Downplaying concerns, Liberman on Monday said he believes Israel will preserve its military edge.
“Our job is not to prevent deals between the US and moderate states,” Liberman said. “Our job is to preserve our qualitative edge.”
“I am certain, despite the incredible scope of the deal, we will be able uphold the qualitative edge,” he opined, adding that the Americans have been responsive to Israel.
He also denied that Israel was caught off-guard by the deal and found out about it from media reports. “We dealt with the deal before it became known to the public, during [the announcement], and we are dealing with it now,” he said.
Liberman was asked by several lawmakers about Israel’s efforts to rescue the two Israelis being held in the Gaza Strip by Hamas — Avraham Abera Mengistu and Hisham al-Sayed, both of whom entered the enclave several years ago and are believed to suffer from mental illness — as well as the bodies of two IDF soldiers — Oron Shaul and Hadar Goldin — being held by the terror group.
In response, Liberman slammed international human rights groups, saying they have not even attempted to contact the Hamas-held captives.
He said there would be no humanitarian improvements for Gaza until “the Red Cross at least visits them,” referring to both the living Israelis and the remains of the soldiers.
“There is no attempt we haven’t tried [to bring them back], no idea we haven’t raised,” Liberman told lawmakers.
The defense minister also criticized international groups over the execution of three Gazans accused of collaborating with Israel to assassinate Gaza terror chief Mazen Faqha, saying “I didn’t hear a single condemnation.”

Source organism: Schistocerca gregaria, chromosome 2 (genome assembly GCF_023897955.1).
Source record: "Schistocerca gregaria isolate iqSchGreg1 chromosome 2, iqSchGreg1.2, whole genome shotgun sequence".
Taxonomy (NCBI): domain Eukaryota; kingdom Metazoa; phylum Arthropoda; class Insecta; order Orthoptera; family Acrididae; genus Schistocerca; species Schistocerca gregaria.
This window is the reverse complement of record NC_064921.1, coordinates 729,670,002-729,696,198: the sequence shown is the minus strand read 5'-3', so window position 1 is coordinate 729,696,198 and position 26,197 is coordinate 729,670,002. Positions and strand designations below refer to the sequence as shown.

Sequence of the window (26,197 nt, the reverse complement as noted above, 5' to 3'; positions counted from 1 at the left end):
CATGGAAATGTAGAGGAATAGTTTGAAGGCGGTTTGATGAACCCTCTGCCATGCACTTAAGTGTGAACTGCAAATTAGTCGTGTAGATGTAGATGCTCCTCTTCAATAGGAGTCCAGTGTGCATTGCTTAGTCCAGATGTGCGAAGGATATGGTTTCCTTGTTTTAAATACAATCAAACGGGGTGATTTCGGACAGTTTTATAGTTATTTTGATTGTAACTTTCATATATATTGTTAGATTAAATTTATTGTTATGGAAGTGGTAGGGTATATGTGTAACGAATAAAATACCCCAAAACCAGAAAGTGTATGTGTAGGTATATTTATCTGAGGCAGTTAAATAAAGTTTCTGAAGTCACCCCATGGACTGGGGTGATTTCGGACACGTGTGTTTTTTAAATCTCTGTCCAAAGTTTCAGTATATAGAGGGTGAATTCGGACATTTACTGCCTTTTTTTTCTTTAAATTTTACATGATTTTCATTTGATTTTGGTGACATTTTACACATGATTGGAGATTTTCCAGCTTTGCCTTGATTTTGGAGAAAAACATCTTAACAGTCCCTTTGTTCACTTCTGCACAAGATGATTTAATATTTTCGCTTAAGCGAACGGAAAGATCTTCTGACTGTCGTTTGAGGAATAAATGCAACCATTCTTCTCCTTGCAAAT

The terror group were as successful in proving the connection between the three to the killing of Faqha as much as they could to the 1914 assassination of Austrian archduke Franz Ferdinand, he said wryly.
The wide-ranging session also saw the defense minister fielding questions on defense exports, prompted by Meretz MK Tamar Zandberg.
Asked about sales to Burma, the defense minister said “on the matter of defense exports, we subject ourselves to the norms of the enlightened world.” He said arms sales require the approval of the foreign minister, defense minister, and prime minister, and restrictions are tight. However, he added that not all military equipment — listing riot dispersal methods as an example — were beyond the pale for sales to various countries, without elaborating.
Liberman also dismissed a UN report that linked Israeli spy tech to South Sudan, saying the information is “simply not correct,” while cautioning Knesset members not to speak about the issue publicly.
In his remarks, Liberman further said the Defense Ministry was seeking to improve conditions at West Bank checkpoints, noting that “I acknowledge and agree that the situation is not okay.”
Agencies contributed to this report.